At Flushing Town Hall, we use the tagline: “Global Arts for a Global Community” to indicate our mission to serve the diverse communities of New York City, and Queens especially, with artistic and cultural presentations that educate, engage, and foster mutual appreciation.
We are thrilled to be seated in the most diverse county in the United States where 138 different languages are spoken and 49% of the population is foreign-born. As an institution we seek to celebrate of the diversity of the artistic expressions of our borough. As a folklorist and educator, I curate school programs where students can see themselves reflected on stage with artists from Louisiana to India, New York to China, Colombia to West Africa.
These are our institution’s goals; but at the recent National Guild Annual Conference for Community Arts Education in Chicago my colleagues and I discussed what it means to deliver these arts and cultural services. At multiple addresses and workshops, a call to action was issued to use the arts to build critical thinking, social responsibility, optimism, integrity, and problem solving skills. These concepts are lofty, but without inclusion and access to the arts, students cannot build the skills they need in the 21st Century.
It may not be news that many of our young Queens’ residents are living at or below the poverty level. Over the last five years, 75% to 78% of Queens’ students have qualified for free or reduced priced lunch. The poverty issue is so profound that in the 2014-2015 school year, all middle school students were made eligible for free lunch. All of our lofty ideas and diverse arts programming will be meaningless if young people do not have access to the arts.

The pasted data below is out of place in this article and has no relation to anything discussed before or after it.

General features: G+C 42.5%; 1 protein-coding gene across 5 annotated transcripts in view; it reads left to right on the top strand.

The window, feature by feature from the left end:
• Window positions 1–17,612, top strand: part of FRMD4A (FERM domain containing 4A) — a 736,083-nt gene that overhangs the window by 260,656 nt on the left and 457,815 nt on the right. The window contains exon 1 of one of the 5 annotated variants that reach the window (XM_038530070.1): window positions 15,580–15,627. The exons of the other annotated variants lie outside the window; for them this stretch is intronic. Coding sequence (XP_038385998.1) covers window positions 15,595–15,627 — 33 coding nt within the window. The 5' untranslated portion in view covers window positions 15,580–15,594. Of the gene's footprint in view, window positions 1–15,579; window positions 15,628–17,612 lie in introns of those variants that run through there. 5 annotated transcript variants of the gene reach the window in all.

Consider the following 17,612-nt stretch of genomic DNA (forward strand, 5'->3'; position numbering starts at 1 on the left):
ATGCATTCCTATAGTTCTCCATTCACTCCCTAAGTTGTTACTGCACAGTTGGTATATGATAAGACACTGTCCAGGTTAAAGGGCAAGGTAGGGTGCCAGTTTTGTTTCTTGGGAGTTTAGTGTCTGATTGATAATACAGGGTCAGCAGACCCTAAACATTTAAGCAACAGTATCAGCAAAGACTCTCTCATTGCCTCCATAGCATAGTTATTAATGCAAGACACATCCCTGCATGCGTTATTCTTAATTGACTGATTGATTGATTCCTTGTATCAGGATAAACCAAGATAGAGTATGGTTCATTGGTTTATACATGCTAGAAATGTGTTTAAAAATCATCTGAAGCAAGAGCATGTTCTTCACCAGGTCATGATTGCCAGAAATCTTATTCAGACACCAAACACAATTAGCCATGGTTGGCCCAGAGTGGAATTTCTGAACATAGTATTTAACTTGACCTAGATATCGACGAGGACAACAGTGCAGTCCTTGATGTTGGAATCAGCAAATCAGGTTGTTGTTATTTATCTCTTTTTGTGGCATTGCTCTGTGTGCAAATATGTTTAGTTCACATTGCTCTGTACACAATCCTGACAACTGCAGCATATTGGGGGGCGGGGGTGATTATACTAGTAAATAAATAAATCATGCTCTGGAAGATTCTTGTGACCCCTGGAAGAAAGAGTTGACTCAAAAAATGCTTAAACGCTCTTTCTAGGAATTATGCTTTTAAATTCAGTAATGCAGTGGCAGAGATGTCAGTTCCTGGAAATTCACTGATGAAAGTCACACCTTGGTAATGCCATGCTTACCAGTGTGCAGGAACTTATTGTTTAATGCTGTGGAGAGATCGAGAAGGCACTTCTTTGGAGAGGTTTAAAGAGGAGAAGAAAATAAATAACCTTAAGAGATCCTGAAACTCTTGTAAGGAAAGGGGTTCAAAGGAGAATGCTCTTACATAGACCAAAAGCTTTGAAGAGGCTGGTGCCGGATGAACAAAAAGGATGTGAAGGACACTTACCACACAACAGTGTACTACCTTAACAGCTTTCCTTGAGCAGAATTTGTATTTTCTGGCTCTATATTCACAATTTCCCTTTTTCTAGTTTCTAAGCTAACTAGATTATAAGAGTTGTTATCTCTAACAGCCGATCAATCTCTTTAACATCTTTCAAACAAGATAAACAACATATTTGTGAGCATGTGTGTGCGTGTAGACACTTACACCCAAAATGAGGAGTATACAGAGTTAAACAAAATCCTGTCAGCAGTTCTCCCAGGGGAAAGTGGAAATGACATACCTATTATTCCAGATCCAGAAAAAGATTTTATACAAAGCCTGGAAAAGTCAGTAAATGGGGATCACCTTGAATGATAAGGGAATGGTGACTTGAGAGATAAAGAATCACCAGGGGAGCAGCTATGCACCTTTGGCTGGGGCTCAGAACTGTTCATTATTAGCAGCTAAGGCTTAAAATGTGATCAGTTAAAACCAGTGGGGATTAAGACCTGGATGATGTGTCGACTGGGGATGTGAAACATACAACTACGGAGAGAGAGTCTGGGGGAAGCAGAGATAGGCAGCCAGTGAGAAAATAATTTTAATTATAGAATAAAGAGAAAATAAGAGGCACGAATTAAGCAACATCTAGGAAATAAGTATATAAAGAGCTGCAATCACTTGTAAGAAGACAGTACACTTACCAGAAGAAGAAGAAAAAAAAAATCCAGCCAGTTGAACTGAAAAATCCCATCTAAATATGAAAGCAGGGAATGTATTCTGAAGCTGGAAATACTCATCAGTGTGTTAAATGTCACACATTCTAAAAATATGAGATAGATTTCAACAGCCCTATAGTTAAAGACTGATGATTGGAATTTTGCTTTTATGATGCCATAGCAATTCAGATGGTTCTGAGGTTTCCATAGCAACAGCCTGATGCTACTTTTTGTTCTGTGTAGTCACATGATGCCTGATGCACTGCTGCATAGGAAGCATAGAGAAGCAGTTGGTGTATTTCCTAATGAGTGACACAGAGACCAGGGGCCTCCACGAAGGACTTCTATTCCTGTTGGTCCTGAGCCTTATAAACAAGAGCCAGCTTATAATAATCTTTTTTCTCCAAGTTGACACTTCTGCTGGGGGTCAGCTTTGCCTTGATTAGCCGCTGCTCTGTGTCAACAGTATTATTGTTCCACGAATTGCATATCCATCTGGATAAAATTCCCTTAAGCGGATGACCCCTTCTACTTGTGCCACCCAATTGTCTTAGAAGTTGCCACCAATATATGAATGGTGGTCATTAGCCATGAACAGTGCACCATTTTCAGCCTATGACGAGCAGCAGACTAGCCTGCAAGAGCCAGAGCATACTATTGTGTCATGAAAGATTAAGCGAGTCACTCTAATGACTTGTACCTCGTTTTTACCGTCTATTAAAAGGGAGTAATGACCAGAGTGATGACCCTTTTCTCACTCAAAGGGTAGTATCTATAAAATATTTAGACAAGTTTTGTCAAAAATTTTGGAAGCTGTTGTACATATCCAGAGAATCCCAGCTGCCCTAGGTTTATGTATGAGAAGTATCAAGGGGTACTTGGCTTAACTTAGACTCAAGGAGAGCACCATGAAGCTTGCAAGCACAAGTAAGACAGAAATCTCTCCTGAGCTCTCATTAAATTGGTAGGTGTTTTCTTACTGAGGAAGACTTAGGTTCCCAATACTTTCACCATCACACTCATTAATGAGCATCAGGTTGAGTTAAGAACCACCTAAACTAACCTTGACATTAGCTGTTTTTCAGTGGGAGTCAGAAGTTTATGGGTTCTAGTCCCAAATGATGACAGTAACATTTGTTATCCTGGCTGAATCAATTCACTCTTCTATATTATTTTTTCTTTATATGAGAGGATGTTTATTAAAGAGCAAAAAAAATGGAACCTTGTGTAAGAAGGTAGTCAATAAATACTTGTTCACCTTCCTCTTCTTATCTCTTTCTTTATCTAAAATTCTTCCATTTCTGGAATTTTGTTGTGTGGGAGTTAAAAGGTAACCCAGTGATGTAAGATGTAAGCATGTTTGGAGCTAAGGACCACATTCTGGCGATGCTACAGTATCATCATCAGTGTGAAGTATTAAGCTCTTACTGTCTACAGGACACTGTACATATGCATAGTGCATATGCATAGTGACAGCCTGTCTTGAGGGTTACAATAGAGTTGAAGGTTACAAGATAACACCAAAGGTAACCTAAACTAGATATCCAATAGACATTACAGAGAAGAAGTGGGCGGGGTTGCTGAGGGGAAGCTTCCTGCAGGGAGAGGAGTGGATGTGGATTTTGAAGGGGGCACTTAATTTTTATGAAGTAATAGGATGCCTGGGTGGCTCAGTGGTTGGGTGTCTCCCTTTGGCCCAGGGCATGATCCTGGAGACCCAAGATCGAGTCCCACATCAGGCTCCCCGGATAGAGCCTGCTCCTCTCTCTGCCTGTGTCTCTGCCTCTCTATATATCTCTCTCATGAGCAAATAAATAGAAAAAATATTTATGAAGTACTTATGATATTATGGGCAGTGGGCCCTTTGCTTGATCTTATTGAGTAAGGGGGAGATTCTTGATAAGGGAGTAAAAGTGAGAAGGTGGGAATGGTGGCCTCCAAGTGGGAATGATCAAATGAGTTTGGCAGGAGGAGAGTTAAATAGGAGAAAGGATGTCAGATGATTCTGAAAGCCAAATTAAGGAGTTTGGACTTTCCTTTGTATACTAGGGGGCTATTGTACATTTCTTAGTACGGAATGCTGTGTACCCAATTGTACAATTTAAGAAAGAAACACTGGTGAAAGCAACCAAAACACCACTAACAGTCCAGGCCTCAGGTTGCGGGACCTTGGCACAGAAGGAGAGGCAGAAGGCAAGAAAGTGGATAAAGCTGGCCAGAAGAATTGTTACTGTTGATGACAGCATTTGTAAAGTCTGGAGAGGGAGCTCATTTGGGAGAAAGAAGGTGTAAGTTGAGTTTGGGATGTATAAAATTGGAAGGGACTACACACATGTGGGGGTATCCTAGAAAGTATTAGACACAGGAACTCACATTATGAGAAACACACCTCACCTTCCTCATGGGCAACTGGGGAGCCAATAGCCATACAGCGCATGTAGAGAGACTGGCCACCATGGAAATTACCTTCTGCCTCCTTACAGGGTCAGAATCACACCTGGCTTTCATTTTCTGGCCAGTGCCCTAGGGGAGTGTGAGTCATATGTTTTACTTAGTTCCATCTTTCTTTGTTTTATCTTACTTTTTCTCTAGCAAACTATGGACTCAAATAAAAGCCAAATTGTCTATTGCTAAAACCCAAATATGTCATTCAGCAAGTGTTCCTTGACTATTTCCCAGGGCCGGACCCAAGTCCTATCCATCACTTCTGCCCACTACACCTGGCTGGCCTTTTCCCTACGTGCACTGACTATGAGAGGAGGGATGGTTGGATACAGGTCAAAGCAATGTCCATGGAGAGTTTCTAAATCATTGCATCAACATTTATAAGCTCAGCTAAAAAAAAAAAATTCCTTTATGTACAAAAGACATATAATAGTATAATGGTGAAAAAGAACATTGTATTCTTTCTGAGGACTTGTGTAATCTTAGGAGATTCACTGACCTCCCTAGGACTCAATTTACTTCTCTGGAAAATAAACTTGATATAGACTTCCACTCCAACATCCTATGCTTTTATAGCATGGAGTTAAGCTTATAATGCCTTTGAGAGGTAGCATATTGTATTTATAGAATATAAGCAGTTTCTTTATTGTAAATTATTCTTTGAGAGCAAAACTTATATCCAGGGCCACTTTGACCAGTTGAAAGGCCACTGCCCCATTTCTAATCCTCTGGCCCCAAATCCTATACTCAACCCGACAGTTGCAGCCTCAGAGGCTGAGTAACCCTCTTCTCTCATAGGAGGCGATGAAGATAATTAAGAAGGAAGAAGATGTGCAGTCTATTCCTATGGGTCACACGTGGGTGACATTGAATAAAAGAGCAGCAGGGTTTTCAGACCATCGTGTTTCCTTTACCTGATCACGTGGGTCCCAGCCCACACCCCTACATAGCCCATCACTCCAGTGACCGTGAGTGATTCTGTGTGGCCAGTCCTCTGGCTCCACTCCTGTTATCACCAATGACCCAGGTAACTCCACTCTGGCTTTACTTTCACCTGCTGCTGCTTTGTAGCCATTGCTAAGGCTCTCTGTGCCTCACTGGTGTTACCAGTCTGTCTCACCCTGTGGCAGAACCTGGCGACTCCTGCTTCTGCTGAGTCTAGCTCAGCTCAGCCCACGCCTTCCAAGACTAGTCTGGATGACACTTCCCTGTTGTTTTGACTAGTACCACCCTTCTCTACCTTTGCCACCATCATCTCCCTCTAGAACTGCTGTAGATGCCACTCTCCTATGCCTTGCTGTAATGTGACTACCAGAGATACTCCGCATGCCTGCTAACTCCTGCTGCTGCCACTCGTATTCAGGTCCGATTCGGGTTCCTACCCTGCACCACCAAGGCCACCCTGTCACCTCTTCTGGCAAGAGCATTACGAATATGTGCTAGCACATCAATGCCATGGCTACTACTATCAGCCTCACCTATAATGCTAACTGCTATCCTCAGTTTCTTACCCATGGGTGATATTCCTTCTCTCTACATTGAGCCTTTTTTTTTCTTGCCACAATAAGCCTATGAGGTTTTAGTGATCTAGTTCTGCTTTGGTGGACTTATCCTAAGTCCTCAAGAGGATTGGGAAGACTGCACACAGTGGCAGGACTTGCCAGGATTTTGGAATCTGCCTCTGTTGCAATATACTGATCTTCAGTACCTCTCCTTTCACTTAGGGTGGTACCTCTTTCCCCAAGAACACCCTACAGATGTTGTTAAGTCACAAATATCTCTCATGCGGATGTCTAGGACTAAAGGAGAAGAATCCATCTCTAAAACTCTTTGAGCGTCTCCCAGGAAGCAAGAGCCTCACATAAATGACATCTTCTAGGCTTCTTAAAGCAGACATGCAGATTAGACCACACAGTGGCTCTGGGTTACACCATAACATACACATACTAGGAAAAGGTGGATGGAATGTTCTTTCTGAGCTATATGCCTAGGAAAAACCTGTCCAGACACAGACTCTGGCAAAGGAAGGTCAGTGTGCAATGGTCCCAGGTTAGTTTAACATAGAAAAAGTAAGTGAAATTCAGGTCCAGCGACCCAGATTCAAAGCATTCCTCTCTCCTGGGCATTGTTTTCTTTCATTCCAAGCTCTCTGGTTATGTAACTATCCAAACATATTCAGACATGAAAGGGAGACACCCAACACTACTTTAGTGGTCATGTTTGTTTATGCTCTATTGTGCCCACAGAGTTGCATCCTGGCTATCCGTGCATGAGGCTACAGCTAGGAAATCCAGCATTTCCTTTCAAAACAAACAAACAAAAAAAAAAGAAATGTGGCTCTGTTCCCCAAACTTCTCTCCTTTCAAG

To respond to the call, Flushing Town Hall will be piloting a new program for all teens. Beginning in January 2017, ALL public concerts and workshops will be FREE for teens, age 13 to 19 years old. Students will simply need to show their school I.D. at our Box Office. Our other discounted programs will also continue. College students with I.D. will continue to pay just $10 for most programs, and pay nothing for our Jazz Jams. Parents will pay $6 to $10 for children 12 and under.
FTH anticipates that parents with teen-aged children will now encourage them to explore the arts without any financial concerns. Ideally teens will come to FTH independently and develop their own opinions and advocate for their preferences so that our organization can continue to inspire students of all ages.
It is our hope that by removing the financial hurdle, Queens’ students will develop into socially and emotionally intelligent adults and advocate for our local diverse community and its arts.